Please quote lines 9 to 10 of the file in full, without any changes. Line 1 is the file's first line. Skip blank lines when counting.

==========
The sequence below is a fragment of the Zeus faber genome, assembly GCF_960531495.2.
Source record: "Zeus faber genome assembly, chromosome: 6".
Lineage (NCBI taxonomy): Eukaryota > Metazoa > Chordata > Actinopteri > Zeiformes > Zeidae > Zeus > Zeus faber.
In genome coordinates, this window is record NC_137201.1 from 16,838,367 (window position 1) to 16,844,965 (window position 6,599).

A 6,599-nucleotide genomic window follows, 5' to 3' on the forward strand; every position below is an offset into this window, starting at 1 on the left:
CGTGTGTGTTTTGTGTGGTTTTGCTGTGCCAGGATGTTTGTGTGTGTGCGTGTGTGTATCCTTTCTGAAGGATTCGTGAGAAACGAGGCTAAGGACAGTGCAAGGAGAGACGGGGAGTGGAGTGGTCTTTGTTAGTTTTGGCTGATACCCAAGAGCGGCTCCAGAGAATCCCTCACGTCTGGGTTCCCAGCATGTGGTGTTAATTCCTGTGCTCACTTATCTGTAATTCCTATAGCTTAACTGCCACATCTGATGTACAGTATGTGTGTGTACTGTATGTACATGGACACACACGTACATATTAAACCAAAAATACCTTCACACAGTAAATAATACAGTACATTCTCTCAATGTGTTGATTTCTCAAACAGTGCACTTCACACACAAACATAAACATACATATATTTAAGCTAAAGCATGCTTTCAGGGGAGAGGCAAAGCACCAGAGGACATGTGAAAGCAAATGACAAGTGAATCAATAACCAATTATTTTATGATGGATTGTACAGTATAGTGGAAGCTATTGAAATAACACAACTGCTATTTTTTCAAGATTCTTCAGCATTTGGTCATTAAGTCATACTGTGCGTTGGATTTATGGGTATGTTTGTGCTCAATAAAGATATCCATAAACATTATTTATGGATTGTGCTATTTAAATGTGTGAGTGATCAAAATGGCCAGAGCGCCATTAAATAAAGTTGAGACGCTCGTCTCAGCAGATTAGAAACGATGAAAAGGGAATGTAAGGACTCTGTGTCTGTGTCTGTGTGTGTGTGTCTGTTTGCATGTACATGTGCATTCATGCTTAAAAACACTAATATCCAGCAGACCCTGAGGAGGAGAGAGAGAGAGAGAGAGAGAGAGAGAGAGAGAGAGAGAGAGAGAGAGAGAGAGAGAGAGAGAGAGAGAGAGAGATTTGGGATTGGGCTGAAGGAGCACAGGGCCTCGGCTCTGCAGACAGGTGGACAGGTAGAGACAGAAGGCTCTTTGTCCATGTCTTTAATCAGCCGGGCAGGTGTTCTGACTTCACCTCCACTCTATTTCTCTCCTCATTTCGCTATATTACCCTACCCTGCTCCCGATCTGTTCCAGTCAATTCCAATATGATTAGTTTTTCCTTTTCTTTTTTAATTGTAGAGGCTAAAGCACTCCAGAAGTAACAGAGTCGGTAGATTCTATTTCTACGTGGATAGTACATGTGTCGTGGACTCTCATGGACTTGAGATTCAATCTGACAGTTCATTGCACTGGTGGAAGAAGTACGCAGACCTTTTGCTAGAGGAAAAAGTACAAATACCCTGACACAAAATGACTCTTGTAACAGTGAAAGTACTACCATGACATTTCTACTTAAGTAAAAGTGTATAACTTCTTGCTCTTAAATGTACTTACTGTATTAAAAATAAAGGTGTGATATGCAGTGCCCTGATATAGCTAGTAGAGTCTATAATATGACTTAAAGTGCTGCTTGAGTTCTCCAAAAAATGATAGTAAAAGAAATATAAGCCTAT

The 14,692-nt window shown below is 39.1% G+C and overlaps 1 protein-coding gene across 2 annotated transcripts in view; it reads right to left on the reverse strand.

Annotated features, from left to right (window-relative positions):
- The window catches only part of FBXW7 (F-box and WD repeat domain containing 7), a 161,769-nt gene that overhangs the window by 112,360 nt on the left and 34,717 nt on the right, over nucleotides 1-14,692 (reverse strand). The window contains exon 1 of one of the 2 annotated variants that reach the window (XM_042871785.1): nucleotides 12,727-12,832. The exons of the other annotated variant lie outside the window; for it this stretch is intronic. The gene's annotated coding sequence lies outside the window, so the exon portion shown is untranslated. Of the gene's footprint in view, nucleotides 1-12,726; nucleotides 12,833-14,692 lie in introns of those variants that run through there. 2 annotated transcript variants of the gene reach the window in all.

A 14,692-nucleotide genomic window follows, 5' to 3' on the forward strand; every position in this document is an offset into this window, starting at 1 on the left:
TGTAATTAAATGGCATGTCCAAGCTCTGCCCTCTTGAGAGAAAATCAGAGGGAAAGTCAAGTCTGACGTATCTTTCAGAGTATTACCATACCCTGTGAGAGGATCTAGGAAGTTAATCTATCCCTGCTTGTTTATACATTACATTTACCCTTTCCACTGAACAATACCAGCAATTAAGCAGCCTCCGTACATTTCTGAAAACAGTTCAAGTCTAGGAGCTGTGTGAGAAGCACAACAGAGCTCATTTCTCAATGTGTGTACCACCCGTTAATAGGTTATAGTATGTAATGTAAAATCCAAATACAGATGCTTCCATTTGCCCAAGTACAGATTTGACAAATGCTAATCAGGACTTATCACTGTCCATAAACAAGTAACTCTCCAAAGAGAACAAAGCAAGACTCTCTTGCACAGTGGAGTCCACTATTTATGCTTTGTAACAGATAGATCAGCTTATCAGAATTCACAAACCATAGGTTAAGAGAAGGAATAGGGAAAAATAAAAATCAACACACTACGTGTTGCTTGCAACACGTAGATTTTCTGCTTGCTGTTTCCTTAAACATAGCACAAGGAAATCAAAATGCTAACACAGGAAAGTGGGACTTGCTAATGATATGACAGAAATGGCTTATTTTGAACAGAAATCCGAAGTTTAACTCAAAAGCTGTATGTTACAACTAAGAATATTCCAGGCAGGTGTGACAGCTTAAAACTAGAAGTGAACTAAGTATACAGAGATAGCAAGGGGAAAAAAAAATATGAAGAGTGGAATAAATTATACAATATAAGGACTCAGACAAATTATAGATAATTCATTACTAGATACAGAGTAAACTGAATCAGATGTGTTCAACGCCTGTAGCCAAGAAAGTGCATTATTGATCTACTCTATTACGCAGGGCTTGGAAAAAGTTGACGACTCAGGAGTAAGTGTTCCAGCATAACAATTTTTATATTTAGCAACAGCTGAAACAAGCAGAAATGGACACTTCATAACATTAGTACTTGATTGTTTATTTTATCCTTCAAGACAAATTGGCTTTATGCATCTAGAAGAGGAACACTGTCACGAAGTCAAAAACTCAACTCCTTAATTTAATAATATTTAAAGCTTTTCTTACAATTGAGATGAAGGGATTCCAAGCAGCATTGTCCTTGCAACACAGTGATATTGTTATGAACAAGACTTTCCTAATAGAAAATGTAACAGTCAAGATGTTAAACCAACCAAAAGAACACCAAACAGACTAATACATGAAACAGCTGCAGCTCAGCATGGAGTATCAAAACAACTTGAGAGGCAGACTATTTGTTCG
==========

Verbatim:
- The window catches only part of FBXW7 (F-box and WD repeat domain containing 7), a 161,769-nt gene that overhangs the window by 112,360 nt on the left and 34,717 nt on the right, over nucleotides 1-14,692 (reverse strand). The window contains exon 1 of one of the 2 annotated variants that reach the window (XM_042871785.1): nucleotides 12,727-12,832. The exons of the other annotated variant lie outside the window; for it this stretch is intronic. The gene's annotated coding sequence lies outside the window, so the exon portion shown is untranslated. Of the gene's footprint in view, nucleotides 1-12,726; nucleotides 12,833-14,692 lie in introns of those variants that run through there. 2 annotated transcript variants of the gene reach the window in all.

A 14,692-nucleotide genomic window follows, 5' to 3' on the forward strand; every position in this document is an offset into this window, starting at 1 on the left: